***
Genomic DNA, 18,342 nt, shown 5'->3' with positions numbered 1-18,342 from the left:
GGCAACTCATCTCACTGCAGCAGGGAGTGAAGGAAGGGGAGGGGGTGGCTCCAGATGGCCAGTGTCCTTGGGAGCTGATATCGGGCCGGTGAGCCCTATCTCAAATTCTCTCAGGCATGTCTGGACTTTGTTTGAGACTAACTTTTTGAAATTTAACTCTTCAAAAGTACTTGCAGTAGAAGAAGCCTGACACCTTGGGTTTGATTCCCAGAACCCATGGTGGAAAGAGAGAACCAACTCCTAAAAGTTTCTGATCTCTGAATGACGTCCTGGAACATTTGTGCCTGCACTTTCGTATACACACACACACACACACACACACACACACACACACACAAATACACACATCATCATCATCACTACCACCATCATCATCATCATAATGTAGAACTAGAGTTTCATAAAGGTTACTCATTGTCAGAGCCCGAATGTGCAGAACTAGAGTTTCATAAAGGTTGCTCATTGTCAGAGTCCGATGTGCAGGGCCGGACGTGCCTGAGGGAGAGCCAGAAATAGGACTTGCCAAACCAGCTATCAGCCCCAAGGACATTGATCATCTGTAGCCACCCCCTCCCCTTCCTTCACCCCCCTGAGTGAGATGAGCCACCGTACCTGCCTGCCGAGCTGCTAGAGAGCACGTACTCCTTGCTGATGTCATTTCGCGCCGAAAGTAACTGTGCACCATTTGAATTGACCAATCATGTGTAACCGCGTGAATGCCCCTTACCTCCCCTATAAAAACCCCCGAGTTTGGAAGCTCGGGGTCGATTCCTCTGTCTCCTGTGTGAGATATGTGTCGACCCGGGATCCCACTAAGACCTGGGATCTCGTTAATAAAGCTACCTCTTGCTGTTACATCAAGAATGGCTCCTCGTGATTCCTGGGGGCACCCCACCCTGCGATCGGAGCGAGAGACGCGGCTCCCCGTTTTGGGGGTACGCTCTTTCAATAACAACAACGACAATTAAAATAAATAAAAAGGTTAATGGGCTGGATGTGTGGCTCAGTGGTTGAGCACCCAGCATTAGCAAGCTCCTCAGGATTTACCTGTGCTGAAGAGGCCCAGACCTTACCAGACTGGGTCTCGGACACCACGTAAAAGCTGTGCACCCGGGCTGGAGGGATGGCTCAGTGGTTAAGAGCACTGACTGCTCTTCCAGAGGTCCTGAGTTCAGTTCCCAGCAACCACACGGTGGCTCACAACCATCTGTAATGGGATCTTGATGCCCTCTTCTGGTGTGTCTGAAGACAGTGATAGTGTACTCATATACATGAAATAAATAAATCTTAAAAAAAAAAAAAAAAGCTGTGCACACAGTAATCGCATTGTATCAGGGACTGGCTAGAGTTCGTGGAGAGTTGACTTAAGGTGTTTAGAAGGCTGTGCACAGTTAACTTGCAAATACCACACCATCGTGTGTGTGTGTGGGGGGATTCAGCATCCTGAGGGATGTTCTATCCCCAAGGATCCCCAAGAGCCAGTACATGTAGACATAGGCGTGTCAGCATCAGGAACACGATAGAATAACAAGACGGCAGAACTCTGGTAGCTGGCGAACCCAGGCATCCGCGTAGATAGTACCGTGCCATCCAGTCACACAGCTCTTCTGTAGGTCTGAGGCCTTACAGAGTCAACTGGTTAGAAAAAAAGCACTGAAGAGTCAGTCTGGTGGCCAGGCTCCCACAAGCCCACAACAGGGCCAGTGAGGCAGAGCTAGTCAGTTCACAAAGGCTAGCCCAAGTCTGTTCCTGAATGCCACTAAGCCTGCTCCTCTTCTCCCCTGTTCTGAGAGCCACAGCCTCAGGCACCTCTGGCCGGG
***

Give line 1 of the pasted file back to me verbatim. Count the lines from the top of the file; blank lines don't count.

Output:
Genomic DNA, 18,342 nt, shown 5'->3' with positions numbered 1-18,342 from the left: